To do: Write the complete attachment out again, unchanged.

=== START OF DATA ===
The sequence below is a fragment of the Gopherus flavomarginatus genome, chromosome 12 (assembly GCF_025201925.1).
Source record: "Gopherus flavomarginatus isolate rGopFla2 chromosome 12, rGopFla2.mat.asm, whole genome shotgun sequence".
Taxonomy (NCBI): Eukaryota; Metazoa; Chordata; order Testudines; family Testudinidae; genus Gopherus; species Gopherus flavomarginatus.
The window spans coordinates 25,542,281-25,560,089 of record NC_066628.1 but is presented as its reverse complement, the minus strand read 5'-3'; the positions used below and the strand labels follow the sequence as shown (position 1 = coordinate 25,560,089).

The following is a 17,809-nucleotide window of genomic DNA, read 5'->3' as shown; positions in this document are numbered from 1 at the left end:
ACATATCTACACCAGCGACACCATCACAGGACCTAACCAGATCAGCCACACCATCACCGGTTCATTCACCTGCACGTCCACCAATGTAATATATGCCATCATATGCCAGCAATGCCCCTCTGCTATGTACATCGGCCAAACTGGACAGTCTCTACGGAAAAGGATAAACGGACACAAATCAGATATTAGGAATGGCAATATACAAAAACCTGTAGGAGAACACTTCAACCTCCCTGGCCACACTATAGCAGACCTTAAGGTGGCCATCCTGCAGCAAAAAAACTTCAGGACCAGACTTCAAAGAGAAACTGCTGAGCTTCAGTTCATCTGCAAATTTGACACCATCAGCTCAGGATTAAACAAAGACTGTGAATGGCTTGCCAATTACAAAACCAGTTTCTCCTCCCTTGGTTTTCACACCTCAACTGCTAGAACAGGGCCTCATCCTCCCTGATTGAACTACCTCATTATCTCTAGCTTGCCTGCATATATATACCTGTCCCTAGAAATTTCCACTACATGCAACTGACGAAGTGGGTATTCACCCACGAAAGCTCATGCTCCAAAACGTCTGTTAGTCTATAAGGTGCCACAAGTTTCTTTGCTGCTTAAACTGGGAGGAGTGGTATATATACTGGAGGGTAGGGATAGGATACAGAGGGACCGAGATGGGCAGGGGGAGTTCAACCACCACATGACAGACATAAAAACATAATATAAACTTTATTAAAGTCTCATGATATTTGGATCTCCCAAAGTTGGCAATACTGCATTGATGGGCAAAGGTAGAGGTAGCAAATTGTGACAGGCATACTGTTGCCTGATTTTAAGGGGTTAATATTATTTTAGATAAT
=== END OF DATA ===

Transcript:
The sequence below is a fragment of the Gopherus flavomarginatus genome, chromosome 12 (assembly GCF_025201925.1).
Source record: "Gopherus flavomarginatus isolate rGopFla2 chromosome 12, rGopFla2.mat.asm, whole genome shotgun sequence".
Taxonomy (NCBI): Eukaryota; Metazoa; Chordata; order Testudines; family Testudinidae; genus Gopherus; species Gopherus flavomarginatus.
The window spans coordinates 25,542,281-25,560,089 of record NC_066628.1 but is presented as its reverse complement, the minus strand read 5'-3'; the positions used below and the strand labels follow the sequence as shown (position 1 = coordinate 25,560,089).

The following is a 17,809-nucleotide window of genomic DNA, read 5'->3' as shown; positions in this document are numbered from 1 at the left end:
ACATATCTACACCAGCGACACCATCACAGGACCTAACCAGATCAGCCACACCATCACCGGTTCATTCACCTGCACGTCCACCAATGTAATATATGCCATCATATGCCAGCAATGCCCCTCTGCTATGTACATCGGCCAAACTGGACAGTCTCTACGGAAAAGGATAAACGGACACAAATCAGATATTAGGAATGGCAATATACAAAAACCTGTAGGAGAACACTTCAACCTCCCTGGCCACACTATAGCAGACCTTAAGGTGGCCATCCTGCAGCAAAAAAACTTCAGGACCAGACTTCAAAGAGAAACTGCTGAGCTTCAGTTCATCTGCAAATTTGACACCATCAGCTCAGGATTAAACAAAGACTGTGAATGGCTTGCCAATTACAAAACCAGTTTCTCCTCCCTTGGTTTTCACACCTCAACTGCTAGAACAGGGCCTCATCCTCCCTGATTGAACTACCTCATTATCTCTAGCTTGCCTGCATATATATACCTGTCCCTAGAAATTTCCACTACATGCAACTGACGAAGTGGGTATTCACCCACGAAAGCTCATGCTCCAAAACGTCTGTTAGTCTATAAGGTGCCACAAGTTTCTTTGCTGCTTAAACTGGGAGGAGTGGTATATATACTGGAGGGTAGGGATAGGATACAGAGGGACCGAGATGGGCAGGGGGAGTTCAACCACCACATGACAGACATAAAAACATAATATAAACTTTATTAAAGTCTCATGATATTTGGATCTCCCAAAGTTGGCAATACTGCATTGATGGGCAAAGGTAGAGGTAGCAAATTGTGACAGGCATACTGTTGCCTGATTTTAAGGGGTTAATATTATTTTAGATAAT